I love to cook, and when I’m not cooking, I love to talk about food. Just ask my co-workers. (Right now, I’m thinking about goat cheese croquettes. Or fresh cannolis. Or lemonade iced tea.) It doesn’t hurt that we have a fantastic cookbook collection. You may not know, though, that our cookbook collection also contains books full of stories about food, not just recipes. Here are a few authors who like to talk about food almost as much as I do.
Animal, Vegetable, Miracle by Barbara Kingsolver
When Kingsolver and her family move from suburban Arizona to rural Appalachia, they take on a new challenge: to spend a year on a locally produced diet, paying close attention to the provenance of all they consume. “Our highest shopping goal was to get our food from so close to home, we’d know the person who grew it. Often that turned out to be ourselves as we learned to produce what we needed, starting with dirt, seeds, and enough knowledge to muddle through. Or starting with baby animals, and enough sense to refrain from naming them.”
Shark’s Fin and Sichuan Pepper : A Sweet-Sour Memoir of Eating in China by Fuchsia Dunlop
Award-winning food writer Fuchsia Dunlop went to live in China as a student in 1994, and from the very beginning she vowed to eat everything she was offered, no matter how alien and bizarre it seemed. In this extraordinary memoir, Fuchsia recalls her evolving relationship with China and its food, from her first rapturous encounter with the delicious cuisine of Sichuan Province to brushes with corruption, environmental degradation, and greed. In the course of her fascinating journey, Fuchsia undergoes an apprenticeship at China’s premier Sichuan cooking school, where she is the only foreign student in a class of nearly fifty young Chinese men; attempts, hilariously, to persuade Chinese people that “Western food” is neither “simple” nor “bland”; and samples a multitude of exotic ingredients, including sea cucumber, civet cat, scorpion, rabbit-heads, and the ovarian fat of the snow frog. But is it possible for a Westerner to become a true convert to the Chinese way of eating? In an encounter with a caterpillar in an Oxford kitchen, Fuchsia is forced to put this to the test.
The Fortune Cookie Chronicles : Adventures in the World of Chinese Food by Jennifer 8 Lee.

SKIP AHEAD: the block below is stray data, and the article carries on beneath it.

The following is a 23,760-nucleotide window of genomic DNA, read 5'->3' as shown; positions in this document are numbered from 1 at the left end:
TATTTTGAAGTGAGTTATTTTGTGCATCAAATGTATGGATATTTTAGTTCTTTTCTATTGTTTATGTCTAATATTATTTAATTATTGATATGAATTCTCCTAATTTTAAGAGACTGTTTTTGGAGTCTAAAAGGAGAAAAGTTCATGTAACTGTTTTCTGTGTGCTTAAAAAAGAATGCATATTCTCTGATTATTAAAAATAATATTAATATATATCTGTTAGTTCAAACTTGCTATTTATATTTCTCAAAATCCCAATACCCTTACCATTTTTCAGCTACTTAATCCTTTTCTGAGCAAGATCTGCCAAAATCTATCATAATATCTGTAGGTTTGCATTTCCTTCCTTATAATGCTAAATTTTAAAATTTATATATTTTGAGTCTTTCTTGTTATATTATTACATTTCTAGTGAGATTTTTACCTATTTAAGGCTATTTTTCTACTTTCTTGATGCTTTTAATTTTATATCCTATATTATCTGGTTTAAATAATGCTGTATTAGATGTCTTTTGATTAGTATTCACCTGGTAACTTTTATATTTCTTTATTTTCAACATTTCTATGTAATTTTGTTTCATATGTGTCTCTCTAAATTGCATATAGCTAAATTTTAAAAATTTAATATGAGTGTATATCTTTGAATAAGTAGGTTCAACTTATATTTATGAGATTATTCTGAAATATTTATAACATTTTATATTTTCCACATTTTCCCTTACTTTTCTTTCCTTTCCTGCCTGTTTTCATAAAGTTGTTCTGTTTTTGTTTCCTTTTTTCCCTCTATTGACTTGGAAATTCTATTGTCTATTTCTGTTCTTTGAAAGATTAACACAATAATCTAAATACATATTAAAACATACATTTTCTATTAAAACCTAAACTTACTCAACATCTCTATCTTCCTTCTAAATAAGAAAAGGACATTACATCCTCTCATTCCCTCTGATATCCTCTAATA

If you think McDonald’s is the most ubiquitous restaurant experience in America, consider that there are more Chinese restaurants in America than McDonalds, Burger Kings, and Wendys combined. New York Times reporter and Chinese-American (or American-born Chinese). In her search, Jennifer 8 Lee traces the history of Chinese-American experience through the lens of the food. In a compelling blend of sociology and history, Jenny Lee exposes the indentured servitude Chinese restaurants expect from illegal immigrant chefs, investigates the relationship between Jews and Chinese food, and weaves a personal narrative about her own relationship with Chinese food. The Fortune Cookie Chronicles speaks to the immigrant experience as a whole, and the way it has shaped our country.
Alone in the Kitchen with an Eggplant by Jenni Lapidus
In this celebration of the meal for one, Ferrari-Adler connects short essays from a diverse set of writers recounting solitary suppers and reflecting on the singular rewards and blissful consolation of indulging no one else’s hungers but one’s own. Marcella Hazan affirms this truth, noting that the single diner tends to disdain nutrition for comfort and familiarity, but without sinking into childhood formulations. Many of these writers address the specific challenges of cooking in the severely limited conditions presented by tiny Manhattan apartments.
Death by Pad Thai: And Other Unforgettable Meals by Douglas Bauer
Some of today’s best writers invite readers to experience life through their taste buds as they reflect on their most unforgettable meals. Contributors include Steve Almond, Andre Dubus III, Aimee Bender, Peter Mayle, and Ann Packer.
As the New York Times‘s restaurant critic for most of the 1990s, Reichl had what some might consider the best job in town; among her missions were evaluating New York City’s steakhouses, deciding whether Le Cirque deserved four stars and tracking down the best place for authentic Chinese cuisine in Queens. Thankfully, the rest of us can live that life vicariously through this vivacious, fascinating memoir. The book—Reichl’s third—lifts the lid on the city’s storied restaurant culture from the democratic perspective of the everyday diner. Reichl creates wildly innovative getups, becoming Brenda, a red-haired aging hippie, to test the food at Daniel; Chloe, a blonde divorcée, to evaluate Lespinasse; and even her deceased mother, Miriam, to dine at 21.
My Life in France by Julia Child
Amazingly energetic, creative, and ultimately inimitable (despite many attempts), Julia Child brought French cooking to American kitchens. For this book she worked with her husband’s grandnephew Alex Prud’homme to record her experiences between 1948 and 1954 in Paris and Marseille (and a few later adventures), which she terms the best years of her life. Like her life, her book is full of fun and zest. Fans will savor, or devour, this account.